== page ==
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The Cozy Quilt Shop

The Cozy Quilt Shop

The Cottages on Anchor Lane, BOOK 3

⭐⭐⭐⭐⭐ 160 5-Star Reviews

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Shona Milligan makes beautiful quilts, stitched with love, for her eager customers. After a tragic accident six years ago, she has rebuilt her life and is creating a brighter future for herself and her son.

When she sees the cottages on Anchor Lane being remodeled into small businesses, she’s intrigued by their pretty exteriors and unlimited potential. Risking everything she owns, she signs the lease on the third cottage and opens a quilting store like no other.

Joseph Adams is passionate about the tiny home revolution taking Montana by storm. He works tirelessly to provide safe and warm houses for people who would otherwise be homeless. He’s happy with his life and proud of his young daughter, but something is missing. And he’s too scared to face what it is.

After a bitter divorce, the last thing he wants is to be attracted to another woman. When he meets Shona, the walls around his heart start to crumble. She’s everything he never expected to find. But with joy comes pain, and Joseph doesn’t know if he can ever give his heart to another woman.

Chapter One Look Inside

Shona sat at her sewing machine surrounded by stacks of quilting fabric and spools of thread. She loved nothing more than being at home in the peaceful solitude of her sewing room where she could lose herself in the hum of the machine and the soothing repetition of her needle moving up and down.

For her, quilting was more than a hobby or a way to pass the time. Over the last couple of years, it had become her primary source of income. Between two part-time jobs, she stitched and planned projects for customers who contacted her after seeing the quilts she sold at The Christmas Shop and on her website. 

If she was ever short of inspiration, all she had to do was look through the window and take in the glorious view of the tall spruce, oak, and pine trees growing on the edge of her Montana property. 

Each day in Sapphire Bay was a blessing. Especially when her son was home from college.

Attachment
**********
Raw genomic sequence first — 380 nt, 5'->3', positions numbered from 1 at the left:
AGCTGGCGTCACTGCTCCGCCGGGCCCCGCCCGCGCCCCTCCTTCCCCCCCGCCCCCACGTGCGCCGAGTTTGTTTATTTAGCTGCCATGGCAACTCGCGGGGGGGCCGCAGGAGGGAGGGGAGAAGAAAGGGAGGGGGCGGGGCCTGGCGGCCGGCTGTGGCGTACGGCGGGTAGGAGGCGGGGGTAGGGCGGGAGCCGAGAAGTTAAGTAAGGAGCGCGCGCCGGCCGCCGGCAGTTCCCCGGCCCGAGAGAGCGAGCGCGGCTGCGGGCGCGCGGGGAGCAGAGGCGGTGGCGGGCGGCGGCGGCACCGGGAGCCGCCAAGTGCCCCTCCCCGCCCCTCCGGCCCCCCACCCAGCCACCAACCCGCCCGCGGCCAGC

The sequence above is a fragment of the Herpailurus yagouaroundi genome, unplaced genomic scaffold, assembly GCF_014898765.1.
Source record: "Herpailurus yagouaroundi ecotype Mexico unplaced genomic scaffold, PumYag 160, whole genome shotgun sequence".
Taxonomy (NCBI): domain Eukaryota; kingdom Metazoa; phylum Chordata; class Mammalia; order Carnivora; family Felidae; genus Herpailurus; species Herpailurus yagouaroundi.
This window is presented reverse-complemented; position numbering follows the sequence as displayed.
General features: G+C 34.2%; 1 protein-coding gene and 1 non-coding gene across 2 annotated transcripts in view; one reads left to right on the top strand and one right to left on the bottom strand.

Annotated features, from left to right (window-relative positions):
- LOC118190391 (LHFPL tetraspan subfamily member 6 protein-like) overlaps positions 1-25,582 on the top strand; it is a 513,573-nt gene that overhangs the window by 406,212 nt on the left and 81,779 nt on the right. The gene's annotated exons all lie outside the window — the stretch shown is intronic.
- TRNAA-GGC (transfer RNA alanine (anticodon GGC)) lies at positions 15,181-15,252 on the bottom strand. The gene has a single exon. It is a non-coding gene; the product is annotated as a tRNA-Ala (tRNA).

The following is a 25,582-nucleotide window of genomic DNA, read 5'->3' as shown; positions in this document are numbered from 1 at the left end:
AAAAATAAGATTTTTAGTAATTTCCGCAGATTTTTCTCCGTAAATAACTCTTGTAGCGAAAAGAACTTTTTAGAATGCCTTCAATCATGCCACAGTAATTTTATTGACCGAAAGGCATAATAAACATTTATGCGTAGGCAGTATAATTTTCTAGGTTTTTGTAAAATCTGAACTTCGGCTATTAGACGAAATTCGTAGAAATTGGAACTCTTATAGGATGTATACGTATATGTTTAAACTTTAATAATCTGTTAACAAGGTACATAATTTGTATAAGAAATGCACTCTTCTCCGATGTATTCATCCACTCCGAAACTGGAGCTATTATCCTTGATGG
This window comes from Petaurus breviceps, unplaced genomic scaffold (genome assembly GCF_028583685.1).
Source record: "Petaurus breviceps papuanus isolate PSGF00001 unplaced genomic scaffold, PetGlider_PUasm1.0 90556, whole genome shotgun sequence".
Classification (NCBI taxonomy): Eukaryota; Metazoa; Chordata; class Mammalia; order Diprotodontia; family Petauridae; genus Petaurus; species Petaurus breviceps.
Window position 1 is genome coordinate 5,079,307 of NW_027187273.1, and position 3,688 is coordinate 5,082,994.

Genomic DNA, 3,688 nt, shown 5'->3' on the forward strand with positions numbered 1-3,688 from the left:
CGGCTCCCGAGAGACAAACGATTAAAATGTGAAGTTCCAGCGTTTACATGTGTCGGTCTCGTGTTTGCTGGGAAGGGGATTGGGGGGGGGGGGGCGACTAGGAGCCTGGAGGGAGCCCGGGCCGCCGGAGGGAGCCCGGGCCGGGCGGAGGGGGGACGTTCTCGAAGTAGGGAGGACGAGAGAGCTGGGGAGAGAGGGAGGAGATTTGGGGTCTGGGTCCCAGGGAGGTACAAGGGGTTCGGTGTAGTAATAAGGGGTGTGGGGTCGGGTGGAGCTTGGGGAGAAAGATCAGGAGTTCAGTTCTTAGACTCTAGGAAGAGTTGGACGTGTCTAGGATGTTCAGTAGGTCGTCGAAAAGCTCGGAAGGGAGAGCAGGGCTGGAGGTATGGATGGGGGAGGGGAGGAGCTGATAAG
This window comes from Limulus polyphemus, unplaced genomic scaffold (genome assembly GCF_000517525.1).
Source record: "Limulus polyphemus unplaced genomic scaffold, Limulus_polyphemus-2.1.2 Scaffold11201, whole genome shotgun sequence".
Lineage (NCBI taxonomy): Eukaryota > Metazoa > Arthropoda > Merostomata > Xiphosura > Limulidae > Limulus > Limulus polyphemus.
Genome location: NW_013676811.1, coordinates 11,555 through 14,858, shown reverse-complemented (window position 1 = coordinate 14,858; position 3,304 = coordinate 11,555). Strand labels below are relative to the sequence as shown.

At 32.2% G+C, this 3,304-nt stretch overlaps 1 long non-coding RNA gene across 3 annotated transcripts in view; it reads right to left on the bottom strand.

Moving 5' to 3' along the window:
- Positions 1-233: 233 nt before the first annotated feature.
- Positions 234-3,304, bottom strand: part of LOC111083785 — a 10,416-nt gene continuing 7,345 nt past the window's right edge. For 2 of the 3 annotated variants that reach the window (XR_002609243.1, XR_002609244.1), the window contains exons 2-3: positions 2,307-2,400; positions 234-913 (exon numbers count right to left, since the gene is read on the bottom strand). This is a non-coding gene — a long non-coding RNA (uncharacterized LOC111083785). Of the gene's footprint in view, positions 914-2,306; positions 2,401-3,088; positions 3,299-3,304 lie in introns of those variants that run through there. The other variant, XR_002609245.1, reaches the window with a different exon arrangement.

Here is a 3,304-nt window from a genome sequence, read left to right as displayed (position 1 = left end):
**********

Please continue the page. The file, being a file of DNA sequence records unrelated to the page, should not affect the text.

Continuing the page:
“Do you know where my backpack’s gone, Mom?” Nate, her nineteen-year-old son, stood in the doorway. When he saw what she was working on, he smiled. “I can’t believe you’re already doing the topstitching. Kylie only had her baby a week ago.”

“I’ve been working on her quilt for a while. Your backpack’s beside the kitchen counter.”

“Thanks.” He turned to leave and then stopped. “Are you going to the tiny home village this morning?”

“Not to the village, but I am going to the old steamboat museum. Do you want me to drop something off on my way through town?”

Nate shook his head. “It’s okay. I’ll see Pastor John tonight.”

Each Friday night, Shona volunteered at The Welcome Center. When Nate was home from college, he went with her. Sometimes, they peeled potatoes or made large pans of lasagna. On other evenings they set up the dining room, cleaned the kitchen, or helped make beds in the accommodation wing for unexpected guests. 

It didn’t matter which jobs they were allocated, it was their way of giving back to a community that had given them so much.

“Be careful on the road.” 

“I will. I’ll see you after I’ve finished work.”

After he left, she changed the decorative stitch she was using and followed the edge of the fabric. The pink and purple quilt would look pretty on the cradle Kylie and Ben had rescued from the top of their barn.

With a contented sigh, she planned the rest of her day. After she finished this row, she’d prepare some fabric for a quilt she was making for a customer. And, after that, she’d take two quilts into the old steamboat museum for the tiny homes that were almost finished. 

She may be just one person sitting in a small room with a sewing machine but, through her quilts, she was able to touch the lives of so many others. And, for her, that was the greatest gift of all.

* * *

Joseph lifted a sheet of drywall into place with an apprentice who was helping to build the tiny homes. Henry was a good kid who’d had a rough start in life. With the help of the local church, and the construction program Pastor John had started, he’d found something better than the life he’d known.  

“Make sure the drywall’s hard against the one beside it,” Joseph told him. “Otherwise, nothing will line up.”

“It’s tight.” Henry took the electric drill off his toolbelt and screwed the drywall into place.

The tiny home was going to a development that was based on what they were doing in Sapphire Bay. With chronic homelessness and rental affordability an issue in many towns, the tiny home project provided much-needed accommodation in communities across Montana.

When the sheet was secure, they picked up another and attached it to the wall. So far, they were on track to have three homes ready for plastering tomorrow morning. 

They both turned when someone knocked on the exterior wall. Joseph smiled at the woman standing in the doorway. He’d spoken to Shona Milligan a few times since he’d moved to Sapphire Bay. With red-brown hair, gray eyes, and a personality that was as genuine as her smile, she was one of the nicest people he’d met.

“Hi, Joseph. I’ve made two quilts for the homes you’ve finished. I was going to leave them in the office, but no one’s there.”